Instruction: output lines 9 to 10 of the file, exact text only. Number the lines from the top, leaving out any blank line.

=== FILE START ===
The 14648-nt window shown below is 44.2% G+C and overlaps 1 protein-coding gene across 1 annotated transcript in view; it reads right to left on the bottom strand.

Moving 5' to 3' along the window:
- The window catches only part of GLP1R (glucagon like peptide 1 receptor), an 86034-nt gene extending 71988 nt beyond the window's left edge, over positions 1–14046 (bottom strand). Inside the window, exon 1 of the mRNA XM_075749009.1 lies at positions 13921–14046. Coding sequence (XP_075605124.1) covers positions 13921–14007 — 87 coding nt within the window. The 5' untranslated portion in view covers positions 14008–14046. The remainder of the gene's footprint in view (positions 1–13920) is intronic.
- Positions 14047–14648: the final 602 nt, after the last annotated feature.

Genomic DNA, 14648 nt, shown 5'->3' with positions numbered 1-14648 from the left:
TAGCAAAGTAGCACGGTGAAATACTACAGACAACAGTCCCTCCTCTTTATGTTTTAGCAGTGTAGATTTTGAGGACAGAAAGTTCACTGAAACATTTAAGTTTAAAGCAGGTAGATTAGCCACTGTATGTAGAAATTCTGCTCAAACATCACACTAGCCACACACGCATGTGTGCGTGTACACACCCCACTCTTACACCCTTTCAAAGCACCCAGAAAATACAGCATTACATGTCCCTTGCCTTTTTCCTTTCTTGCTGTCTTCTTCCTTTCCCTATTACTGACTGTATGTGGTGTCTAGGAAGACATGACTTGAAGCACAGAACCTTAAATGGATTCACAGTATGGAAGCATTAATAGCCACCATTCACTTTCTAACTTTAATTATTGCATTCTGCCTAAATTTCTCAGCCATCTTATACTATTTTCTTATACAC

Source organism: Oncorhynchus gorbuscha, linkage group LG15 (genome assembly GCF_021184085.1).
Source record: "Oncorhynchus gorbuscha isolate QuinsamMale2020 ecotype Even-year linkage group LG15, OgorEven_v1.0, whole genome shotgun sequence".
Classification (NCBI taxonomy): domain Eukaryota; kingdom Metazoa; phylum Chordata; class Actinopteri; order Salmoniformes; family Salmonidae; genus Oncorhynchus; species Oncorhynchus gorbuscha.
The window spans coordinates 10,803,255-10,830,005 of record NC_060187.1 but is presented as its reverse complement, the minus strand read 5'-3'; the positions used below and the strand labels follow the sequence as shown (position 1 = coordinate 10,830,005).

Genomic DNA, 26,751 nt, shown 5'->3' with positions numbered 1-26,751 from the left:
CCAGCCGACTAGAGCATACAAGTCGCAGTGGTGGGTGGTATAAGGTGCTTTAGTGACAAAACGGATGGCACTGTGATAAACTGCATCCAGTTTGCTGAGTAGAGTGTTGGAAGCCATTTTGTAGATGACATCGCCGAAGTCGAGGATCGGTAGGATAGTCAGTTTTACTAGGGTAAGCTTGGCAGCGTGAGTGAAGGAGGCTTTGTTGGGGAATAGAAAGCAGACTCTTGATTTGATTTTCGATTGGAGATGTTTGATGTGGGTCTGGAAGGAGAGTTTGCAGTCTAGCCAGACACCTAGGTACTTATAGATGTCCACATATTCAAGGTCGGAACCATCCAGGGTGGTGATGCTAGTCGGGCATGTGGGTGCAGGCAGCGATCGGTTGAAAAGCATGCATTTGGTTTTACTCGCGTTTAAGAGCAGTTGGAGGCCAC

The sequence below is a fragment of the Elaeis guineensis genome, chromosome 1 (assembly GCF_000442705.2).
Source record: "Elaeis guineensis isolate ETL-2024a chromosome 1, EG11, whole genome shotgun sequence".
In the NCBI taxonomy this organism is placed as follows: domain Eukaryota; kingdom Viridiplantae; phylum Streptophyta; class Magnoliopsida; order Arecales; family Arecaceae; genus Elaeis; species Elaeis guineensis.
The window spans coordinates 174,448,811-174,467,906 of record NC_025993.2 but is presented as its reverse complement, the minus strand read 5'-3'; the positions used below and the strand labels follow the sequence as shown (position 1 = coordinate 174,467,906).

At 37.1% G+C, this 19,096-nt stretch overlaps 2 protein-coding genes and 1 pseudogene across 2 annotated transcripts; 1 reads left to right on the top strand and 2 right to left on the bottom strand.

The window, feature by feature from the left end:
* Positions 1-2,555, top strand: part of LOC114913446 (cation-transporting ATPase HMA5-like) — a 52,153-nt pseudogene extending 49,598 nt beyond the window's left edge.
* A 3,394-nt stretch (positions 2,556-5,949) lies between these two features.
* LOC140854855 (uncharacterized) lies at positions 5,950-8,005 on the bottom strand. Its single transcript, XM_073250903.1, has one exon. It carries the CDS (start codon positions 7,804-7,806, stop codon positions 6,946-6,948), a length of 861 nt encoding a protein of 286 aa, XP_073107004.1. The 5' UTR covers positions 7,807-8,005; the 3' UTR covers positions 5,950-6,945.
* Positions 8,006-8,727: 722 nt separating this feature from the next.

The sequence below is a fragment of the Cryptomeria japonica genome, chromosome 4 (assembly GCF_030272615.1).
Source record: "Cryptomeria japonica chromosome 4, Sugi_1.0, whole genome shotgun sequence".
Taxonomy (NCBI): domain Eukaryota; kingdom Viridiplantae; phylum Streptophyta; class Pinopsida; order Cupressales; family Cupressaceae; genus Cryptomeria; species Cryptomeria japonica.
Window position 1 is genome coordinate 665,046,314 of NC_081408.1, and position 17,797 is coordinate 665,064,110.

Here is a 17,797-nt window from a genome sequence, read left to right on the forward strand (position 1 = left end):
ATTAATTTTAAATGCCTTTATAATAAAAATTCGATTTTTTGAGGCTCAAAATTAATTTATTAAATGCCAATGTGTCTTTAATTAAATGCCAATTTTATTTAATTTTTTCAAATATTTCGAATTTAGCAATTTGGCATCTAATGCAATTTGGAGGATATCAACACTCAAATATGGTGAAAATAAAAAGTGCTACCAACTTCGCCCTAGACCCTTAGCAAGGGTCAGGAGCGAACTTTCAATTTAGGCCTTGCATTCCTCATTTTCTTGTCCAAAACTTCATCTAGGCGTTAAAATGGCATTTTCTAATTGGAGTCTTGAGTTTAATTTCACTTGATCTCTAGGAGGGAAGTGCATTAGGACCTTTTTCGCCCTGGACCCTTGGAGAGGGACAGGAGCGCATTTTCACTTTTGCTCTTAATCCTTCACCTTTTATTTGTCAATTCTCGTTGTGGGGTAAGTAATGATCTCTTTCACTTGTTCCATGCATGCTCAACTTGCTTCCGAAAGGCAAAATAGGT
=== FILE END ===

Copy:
Classification (NCBI taxonomy): domain Eukaryota; kingdom Metazoa; phylum Chordata; class Actinopteri; order Salmoniformes; family Salmonidae; genus Oncorhynchus; species Oncorhynchus gorbuscha.
The window spans coordinates 10,803,255-10,830,005 of record NC_060187.1 but is presented as its reverse complement, the minus strand read 5'-3'; the positions used below and the strand labels follow the sequence as shown (position 1 = coordinate 10,830,005).